• [0021]
    FIG. 6 shows a generally U-shaped pelvic implant device in accordance with embodiments of the present invention.
  • [0022]
    FIG. 7 shows an anchor of a pelvic implant device in accordance with embodiments of the present invention.
  • [0023]
    FIG. 8 shows a side view of the pelvic implant device anchor of FIG. 7.
  • [0024]
    FIG. 9 shows a pelvic implant device having anchoring members along a portion of the extension portion in accordance with embodiments of the present invention.
  • [0025]
    FIG. 10 shows an anchoring pelvic implant device in accordance with embodiments of the present invention.
  • [0026]
    FIG. 11 shows a pelvic implant device having a multi-barbed anchor in accordance with embodiments of the present invention.
  • [0027]
    FIGS. 12-15 show various pelvic implant devices with a leading anchor and a trailing base or bulk anchor in accordance with embodiments of the present invention.
  • [0028]
    FIG. 16 shows the implantation of pelvic implant devices in the lateral urethral support tissue in accordance with embodiments of the present invention.
  • [0029]
    FIG. 17 schematically shows the implantation of U-shaped pelvic implant devices in the lateral urethral support tissue in accordance with embodiments of the present invention.
  • [0030]
    FIG. 18 schematically shows the implantation of U-shaped pelvic implant devices in the lateral urethral support tissue in accordance with embodiments of the present invention.
  • [0031]
    FIG. 19 schematically shows the implantation of implant devices, having leading anchor and trailing bulk anchors, to provide tensioning support for the lateral urethral support tissue in accordance with embodiments of the present invention.
  • [0032]
    FIGS. 20-21 schematically show the implantation of implant devices, having leading anchor and trailing bulk anchors, to provide tensioning support for the lateral urethral support tissue in accordance with embodiments of the present invention.
  • [0033]
    FIGS. 22-23 schematically show the implantation of implant devices through the obturator and into the lateral urethral support tissue in accordance with embodiments of the present invention.
  • [0034]
    FIGS. 24-25 schematically show the retro pubic implantation of implant devices to provide tensioning support for the lateral urethral support tissue in accordance with embodiments of the present invention.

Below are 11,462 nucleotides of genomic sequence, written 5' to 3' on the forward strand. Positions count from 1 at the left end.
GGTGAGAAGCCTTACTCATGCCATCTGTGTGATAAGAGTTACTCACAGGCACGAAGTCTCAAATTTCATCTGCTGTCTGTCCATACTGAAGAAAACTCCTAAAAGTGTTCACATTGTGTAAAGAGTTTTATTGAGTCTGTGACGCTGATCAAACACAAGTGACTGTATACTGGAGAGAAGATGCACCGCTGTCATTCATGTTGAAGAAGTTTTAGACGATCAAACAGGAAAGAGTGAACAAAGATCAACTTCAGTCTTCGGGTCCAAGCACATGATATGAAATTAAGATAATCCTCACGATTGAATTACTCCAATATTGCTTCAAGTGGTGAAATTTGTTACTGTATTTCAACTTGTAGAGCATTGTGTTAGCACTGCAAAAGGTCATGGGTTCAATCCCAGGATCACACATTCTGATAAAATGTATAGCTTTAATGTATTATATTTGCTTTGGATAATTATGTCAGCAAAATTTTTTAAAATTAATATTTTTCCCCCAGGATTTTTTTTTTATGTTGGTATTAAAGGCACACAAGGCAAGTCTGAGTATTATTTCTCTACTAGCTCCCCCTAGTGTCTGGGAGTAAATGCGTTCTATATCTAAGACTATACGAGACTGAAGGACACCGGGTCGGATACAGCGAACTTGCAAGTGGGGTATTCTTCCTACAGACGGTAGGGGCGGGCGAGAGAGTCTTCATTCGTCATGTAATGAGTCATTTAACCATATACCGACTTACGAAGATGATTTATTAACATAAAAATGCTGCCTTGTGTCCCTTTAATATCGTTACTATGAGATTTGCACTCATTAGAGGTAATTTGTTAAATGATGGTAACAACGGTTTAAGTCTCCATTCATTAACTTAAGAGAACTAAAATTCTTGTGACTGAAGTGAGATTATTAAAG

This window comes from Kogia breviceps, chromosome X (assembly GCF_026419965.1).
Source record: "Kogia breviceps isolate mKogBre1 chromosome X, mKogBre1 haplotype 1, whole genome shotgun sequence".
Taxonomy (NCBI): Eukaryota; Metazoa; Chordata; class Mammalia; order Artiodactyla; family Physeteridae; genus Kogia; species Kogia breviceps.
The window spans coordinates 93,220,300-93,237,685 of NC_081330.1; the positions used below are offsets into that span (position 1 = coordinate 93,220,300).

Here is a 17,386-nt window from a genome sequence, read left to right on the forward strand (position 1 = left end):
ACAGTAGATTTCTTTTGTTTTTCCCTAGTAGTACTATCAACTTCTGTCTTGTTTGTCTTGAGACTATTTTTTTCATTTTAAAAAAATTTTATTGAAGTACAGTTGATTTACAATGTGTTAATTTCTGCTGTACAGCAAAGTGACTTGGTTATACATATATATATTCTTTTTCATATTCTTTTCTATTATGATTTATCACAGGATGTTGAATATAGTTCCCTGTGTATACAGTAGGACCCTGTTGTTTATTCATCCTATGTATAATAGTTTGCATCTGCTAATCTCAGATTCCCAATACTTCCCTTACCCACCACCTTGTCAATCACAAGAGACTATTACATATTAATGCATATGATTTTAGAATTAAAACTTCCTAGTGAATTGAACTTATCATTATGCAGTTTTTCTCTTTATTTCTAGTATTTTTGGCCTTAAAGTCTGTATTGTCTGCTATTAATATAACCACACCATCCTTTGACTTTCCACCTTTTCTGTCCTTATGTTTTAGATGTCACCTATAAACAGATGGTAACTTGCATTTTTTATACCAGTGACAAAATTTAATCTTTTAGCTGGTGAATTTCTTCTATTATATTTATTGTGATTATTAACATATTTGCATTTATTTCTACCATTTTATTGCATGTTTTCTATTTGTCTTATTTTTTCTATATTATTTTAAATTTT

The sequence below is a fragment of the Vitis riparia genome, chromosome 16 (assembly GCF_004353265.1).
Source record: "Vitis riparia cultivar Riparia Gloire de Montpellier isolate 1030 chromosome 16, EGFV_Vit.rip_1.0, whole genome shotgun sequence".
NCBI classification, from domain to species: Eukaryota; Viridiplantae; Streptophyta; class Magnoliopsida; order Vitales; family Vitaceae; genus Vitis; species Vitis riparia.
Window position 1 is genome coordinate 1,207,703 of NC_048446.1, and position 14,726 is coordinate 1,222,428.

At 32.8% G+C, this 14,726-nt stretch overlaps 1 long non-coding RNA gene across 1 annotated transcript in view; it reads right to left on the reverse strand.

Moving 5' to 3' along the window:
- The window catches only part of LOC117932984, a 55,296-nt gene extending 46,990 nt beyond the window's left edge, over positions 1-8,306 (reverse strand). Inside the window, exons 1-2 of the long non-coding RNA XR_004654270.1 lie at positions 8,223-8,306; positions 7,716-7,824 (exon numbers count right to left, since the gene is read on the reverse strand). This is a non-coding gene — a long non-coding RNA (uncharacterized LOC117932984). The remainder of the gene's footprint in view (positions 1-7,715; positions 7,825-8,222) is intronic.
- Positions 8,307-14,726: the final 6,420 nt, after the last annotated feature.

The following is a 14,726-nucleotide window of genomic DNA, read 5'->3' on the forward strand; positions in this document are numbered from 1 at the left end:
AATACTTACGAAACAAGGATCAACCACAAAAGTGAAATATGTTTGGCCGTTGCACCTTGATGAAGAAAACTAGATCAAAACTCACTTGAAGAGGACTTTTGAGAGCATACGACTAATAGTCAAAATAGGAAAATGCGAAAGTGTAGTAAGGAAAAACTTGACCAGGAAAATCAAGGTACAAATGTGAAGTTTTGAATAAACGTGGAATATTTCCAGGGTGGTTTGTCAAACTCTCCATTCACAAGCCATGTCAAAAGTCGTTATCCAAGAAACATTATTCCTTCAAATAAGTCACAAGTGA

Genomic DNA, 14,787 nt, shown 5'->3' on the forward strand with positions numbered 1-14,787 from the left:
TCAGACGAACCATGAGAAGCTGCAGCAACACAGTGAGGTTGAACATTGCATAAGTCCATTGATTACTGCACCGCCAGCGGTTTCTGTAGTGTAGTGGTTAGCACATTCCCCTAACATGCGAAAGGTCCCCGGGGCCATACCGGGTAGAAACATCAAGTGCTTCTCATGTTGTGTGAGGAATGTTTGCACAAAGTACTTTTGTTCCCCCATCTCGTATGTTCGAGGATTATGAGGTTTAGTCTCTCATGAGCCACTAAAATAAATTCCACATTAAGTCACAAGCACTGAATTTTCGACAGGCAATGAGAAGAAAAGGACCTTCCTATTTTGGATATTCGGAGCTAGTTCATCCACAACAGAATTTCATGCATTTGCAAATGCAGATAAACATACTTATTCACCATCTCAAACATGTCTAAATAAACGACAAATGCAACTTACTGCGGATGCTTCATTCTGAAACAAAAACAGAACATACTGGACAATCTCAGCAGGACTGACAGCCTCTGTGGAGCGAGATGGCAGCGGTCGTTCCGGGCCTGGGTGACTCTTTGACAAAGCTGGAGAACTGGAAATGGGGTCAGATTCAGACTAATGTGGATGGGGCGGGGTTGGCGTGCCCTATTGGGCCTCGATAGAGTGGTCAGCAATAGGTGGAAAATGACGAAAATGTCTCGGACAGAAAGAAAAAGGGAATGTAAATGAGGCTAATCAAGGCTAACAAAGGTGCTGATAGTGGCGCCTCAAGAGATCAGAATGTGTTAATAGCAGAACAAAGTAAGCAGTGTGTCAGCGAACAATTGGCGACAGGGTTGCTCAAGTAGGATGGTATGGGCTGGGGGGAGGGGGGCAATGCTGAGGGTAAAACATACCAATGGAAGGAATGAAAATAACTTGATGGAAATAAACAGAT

• [0035]
    FIG. 26 shows an implant device having a toggle bolt anchor selectively engaged with an introducer device in accordance with embodiments of the present invention.
  • [0036]
    FIG. 27 shows implant devices having a toggle bolt anchor and a tubular base anchor in accordance with embodiments of the present invention.
  • [0037]
    FIG. 28 schematically shows the implantation of the implant devices of FIG. 27 to provide support of the lateral urethral support tissue in accordance with embodiments of the present invention.
  • [0038]
    FIG. 29 shows an implant device having a toggle bolt anchor, a tubular base anchor, and an intermediate urethral cradling portion in accordance with embodiments of the present invention.
  • [0039]
    FIG. 30 shows a tubular implant device of device portion in accordance with embodiments of the present invention.
  • [0040]
    FIG. 31 shows an implant device having a tubular portion and a generally flat portion in accordance with embodiments of the present invention.
  • [0041]
    FIG. 32 schematically shows implantation of a tubular and/or flat implant device to provide tensioning support for the lateral urethral support tissue in accordance with embodiments of the present invention.
  • [0042]
    FIG. 33 shows an implant device having a first arm, a second arm, and an adjustment member in accordance with embodiments of the present invention.
  • [0043]
    FIG. 34 schematically shows implantation of the implant device of FIG. 33 along a retro pubic pathway in accordance with embodiments of the present invention.
  • [0044]
    FIG. 35 schematically shows implantation of the implant device of FIG. 33 along a transobturator pathway in accordance with embodiments of the present invention.
  • DETAILED DESCRIPTION OF PREFERRED EMBODIMENTS
  • [0045]
    Referring generally to FIGS. 1-35, like reference numerals can designate identical, similar or corresponding parts throughout the views. The following description is meant to be illustrative only, and not limiting other embodiments of this invention that will be apparent to those of ordinary skill in the art in view of this description.
  • [0046]
    One aspect of the present invention is an apparatus and method of treating urinary incontinence in males or females. In various embodiments, one or more implants or implant members are placed in strategically located positions to pull up or otherwise tighten tissue and/or muscle lateral to the urethra to generally re-establish the original anatomical structure of the patient. Various systems, devices, structures, techniques and methods, alone or in combination, as disclosed in U.S. Pat. Nos. 6,911,003, 6,612,977, 6,802,807, 2002/0161382, 2004/0039453 and 2008/0045782, and International PCT Publication No. 2008/057261, can be employed with the present invention, with the above-identified disclosures being incorporated herein by reference in their entirety. The devices or structures described herein can be employed or introduced into the pelvic region of the patient transvaginally, percutaneously or in any other manner known by those of ordinary skill in the art.